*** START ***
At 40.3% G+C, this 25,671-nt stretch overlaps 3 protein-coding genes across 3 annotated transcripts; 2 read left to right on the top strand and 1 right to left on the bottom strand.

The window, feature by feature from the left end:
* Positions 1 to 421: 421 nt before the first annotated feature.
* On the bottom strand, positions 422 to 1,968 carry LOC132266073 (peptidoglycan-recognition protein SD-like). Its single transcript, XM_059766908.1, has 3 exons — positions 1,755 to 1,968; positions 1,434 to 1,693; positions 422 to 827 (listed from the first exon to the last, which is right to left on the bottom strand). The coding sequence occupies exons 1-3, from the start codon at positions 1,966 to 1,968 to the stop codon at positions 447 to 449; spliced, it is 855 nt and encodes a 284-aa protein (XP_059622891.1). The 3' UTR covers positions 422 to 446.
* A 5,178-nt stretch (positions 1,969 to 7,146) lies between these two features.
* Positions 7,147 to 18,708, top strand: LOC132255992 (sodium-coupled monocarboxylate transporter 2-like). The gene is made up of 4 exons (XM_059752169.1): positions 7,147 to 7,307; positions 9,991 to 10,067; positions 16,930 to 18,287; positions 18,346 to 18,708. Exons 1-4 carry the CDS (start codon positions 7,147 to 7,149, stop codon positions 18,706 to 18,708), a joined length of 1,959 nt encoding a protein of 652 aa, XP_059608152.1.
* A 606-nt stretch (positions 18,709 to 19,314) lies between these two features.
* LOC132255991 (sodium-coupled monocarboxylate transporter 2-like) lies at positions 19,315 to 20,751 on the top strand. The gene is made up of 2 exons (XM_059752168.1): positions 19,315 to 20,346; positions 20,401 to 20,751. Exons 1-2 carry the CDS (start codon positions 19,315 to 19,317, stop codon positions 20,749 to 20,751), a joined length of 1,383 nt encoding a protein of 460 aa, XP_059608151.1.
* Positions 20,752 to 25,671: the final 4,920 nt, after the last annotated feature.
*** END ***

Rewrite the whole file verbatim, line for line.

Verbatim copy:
At 40.3% G+C, this 25,671-nt stretch overlaps 3 protein-coding genes across 3 annotated transcripts; 2 read left to right on the top strand and 1 right to left on the bottom strand.

The window, feature by feature from the left end:
* Positions 1 to 421: 421 nt before the first annotated feature.
* On the bottom strand, positions 422 to 1,968 carry LOC132266073 (peptidoglycan-recognition protein SD-like). Its single transcript, XM_059766908.1, has 3 exons — positions 1,755 to 1,968; positions 1,434 to 1,693; positions 422 to 827 (listed from the first exon to the last, which is right to left on the bottom strand). The coding sequence occupies exons 1-3, from the start codon at positions 1,966 to 1,968 to the stop codon at positions 447 to 449; spliced, it is 855 nt and encodes a 284-aa protein (XP_059622891.1). The 3' UTR covers positions 422 to 446.
* A 5,178-nt stretch (positions 1,969 to 7,146) lies between these two features.
* Positions 7,147 to 18,708, top strand: LOC132255992 (sodium-coupled monocarboxylate transporter 2-like). The gene is made up of 4 exons (XM_059752169.1): positions 7,147 to 7,307; positions 9,991 to 10,067; positions 16,930 to 18,287; positions 18,346 to 18,708. Exons 1-4 carry the CDS (start codon positions 7,147 to 7,149, stop codon positions 18,706 to 18,708), a joined length of 1,959 nt encoding a protein of 652 aa, XP_059608152.1.
* A 606-nt stretch (positions 18,709 to 19,314) lies between these two features.
* LOC132255991 (sodium-coupled monocarboxylate transporter 2-like) lies at positions 19,315 to 20,751 on the top strand. The gene is made up of 2 exons (XM_059752168.1): positions 19,315 to 20,346; positions 20,401 to 20,751. Exons 1-2 carry the CDS (start codon positions 19,315 to 19,317, stop codon positions 20,749 to 20,751), a joined length of 1,383 nt encoding a protein of 460 aa, XP_059608151.1.
* Positions 20,752 to 25,671: the final 4,920 nt, after the last annotated feature.